InfiniteForm: A synthetic, minimal bias dataset for fitness applications

10/04/2021
by   Andrew Weitz, et al.
0

The growing popularity of remote fitness has increased the demand for highly accurate computer vision models that track human poses. However, the best methods still fail in many real-world fitness scenarios, suggesting that there is a domain gap between current datasets and real-world fitness data. To enable the field to address fitness-specific vision problems, we created InfiniteForm, an open-source synthetic dataset of 60k images with diverse fitness poses (15 categories), both single- and multi-person scenes, and realistic variation in lighting, camera angles, and occlusions. As a synthetic dataset, InfiniteForm offers minimal bias in body shape and skin tone, and provides pixel-perfect labels for standard annotations like 2D keypoints, as well as those that are difficult or impossible for humans to produce like depth and occlusion. In addition, we introduce a novel generative procedure for creating diverse synthetic poses from predefined exercise categories. This generative process can be extended to any application where pose diversity is needed to train robust computer vision models.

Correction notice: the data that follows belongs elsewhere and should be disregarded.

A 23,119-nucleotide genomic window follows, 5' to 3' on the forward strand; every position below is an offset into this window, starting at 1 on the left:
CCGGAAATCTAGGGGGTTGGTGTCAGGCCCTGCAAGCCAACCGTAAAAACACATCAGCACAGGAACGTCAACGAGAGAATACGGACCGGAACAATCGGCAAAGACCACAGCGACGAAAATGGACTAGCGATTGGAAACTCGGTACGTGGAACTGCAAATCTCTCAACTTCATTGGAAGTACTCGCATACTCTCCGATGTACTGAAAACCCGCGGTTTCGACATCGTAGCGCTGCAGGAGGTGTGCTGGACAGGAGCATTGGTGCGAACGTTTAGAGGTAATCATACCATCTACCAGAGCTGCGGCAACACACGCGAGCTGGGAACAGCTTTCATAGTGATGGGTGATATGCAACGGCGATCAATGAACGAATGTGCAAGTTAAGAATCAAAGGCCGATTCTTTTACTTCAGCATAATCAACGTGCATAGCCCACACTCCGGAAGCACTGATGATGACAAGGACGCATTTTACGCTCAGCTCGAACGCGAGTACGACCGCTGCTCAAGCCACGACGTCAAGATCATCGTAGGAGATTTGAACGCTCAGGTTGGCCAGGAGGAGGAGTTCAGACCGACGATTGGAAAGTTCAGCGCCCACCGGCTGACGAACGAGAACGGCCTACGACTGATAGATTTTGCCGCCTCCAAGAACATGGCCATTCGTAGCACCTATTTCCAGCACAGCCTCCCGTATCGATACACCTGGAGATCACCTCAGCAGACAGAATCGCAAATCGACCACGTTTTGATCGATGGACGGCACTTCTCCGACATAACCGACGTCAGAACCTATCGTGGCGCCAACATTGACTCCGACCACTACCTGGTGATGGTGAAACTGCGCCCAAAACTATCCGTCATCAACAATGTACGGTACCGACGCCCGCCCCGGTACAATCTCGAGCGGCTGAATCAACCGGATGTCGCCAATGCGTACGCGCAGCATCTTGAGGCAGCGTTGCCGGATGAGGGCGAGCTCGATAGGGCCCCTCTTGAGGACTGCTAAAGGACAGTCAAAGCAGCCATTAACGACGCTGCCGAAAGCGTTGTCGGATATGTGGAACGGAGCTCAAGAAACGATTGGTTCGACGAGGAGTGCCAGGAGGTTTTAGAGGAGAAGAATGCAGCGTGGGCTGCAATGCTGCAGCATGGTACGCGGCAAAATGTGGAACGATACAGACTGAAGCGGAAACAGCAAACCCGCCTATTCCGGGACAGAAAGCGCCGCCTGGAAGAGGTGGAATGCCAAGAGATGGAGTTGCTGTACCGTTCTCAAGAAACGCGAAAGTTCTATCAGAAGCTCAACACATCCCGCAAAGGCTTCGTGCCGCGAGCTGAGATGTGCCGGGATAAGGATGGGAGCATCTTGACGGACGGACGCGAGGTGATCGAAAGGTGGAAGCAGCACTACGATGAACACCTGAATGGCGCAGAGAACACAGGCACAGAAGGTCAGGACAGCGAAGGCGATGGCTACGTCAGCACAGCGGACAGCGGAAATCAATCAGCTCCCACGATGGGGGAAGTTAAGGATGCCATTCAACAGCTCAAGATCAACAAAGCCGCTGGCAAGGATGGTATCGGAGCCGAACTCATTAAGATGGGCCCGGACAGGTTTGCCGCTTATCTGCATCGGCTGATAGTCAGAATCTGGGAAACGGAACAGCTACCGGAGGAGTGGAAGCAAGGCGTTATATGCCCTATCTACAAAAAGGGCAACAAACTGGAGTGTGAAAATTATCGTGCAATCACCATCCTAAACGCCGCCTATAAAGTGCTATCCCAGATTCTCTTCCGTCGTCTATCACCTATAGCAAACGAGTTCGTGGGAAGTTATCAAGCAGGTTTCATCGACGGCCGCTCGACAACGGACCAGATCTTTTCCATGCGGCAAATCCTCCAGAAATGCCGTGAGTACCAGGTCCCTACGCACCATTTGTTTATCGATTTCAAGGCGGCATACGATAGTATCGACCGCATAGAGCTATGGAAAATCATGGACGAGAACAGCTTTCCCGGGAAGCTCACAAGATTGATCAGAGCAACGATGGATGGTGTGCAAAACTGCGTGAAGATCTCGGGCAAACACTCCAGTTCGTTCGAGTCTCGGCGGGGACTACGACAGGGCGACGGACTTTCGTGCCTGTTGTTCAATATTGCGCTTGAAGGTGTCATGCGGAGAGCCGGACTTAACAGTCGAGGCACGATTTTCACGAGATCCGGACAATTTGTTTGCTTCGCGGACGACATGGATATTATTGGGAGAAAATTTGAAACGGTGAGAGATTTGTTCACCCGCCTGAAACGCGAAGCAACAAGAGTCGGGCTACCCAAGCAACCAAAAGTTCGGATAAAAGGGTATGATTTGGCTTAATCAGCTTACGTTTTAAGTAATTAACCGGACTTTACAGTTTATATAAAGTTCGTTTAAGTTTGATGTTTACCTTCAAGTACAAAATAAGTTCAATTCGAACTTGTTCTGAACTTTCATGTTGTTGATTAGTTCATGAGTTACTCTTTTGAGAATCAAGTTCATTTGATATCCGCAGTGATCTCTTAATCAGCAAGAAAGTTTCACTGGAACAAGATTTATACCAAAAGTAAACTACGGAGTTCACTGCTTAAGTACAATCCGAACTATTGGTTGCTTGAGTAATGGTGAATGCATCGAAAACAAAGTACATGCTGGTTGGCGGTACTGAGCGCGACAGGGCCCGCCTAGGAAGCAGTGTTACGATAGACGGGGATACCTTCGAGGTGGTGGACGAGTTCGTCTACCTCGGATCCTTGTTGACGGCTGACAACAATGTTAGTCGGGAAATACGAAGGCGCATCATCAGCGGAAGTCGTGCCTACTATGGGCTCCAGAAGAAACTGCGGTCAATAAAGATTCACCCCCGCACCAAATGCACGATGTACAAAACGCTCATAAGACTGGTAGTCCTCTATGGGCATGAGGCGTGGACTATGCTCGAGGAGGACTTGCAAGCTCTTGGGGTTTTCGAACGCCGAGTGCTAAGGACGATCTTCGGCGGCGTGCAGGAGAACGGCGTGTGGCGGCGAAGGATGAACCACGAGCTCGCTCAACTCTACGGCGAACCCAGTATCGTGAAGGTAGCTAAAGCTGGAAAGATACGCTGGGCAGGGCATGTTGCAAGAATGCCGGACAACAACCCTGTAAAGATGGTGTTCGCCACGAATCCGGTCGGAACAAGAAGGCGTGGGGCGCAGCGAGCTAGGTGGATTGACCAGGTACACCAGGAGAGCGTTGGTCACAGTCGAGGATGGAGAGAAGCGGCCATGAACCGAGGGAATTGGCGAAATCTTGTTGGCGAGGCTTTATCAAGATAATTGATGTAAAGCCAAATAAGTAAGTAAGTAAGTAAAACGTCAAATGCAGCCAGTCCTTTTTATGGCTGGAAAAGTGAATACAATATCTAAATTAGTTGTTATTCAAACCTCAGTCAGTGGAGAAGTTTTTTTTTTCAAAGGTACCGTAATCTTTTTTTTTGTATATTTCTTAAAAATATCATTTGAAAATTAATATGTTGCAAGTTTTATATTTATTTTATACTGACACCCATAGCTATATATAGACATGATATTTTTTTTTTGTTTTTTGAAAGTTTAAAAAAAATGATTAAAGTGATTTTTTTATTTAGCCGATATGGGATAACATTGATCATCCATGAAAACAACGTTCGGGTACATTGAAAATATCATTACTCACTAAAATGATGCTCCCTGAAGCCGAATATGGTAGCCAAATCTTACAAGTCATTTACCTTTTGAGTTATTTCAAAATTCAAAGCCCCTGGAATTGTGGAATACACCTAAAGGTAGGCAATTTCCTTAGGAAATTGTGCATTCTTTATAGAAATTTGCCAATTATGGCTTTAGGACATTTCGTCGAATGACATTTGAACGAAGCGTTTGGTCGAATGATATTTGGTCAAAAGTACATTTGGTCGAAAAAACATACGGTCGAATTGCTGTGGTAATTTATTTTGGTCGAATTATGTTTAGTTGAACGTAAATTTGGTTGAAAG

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1 Introduction

Remote fitness has seen tremendous growth in recent years, ushered in by companies like Peloton [1] and Tempo [2], a variety of exercise apps like Apple Fitness+ [3], and social distancing protocols introduced during the COVID-19 pandemic. This has increased the demand for real-time computer vision systems that can accurately analyze the human form. Such models can be used to give users personalized feedback during at-home workouts, including correction of exercise posture [4], estimation of energy expenditure [5], and exercise repetition counting [6]. Unfortunately, the best vision methods still fail in many real-world fitness scenarios [7] suggesting that there is a domain gap between current datasets and real-world fitness scenes.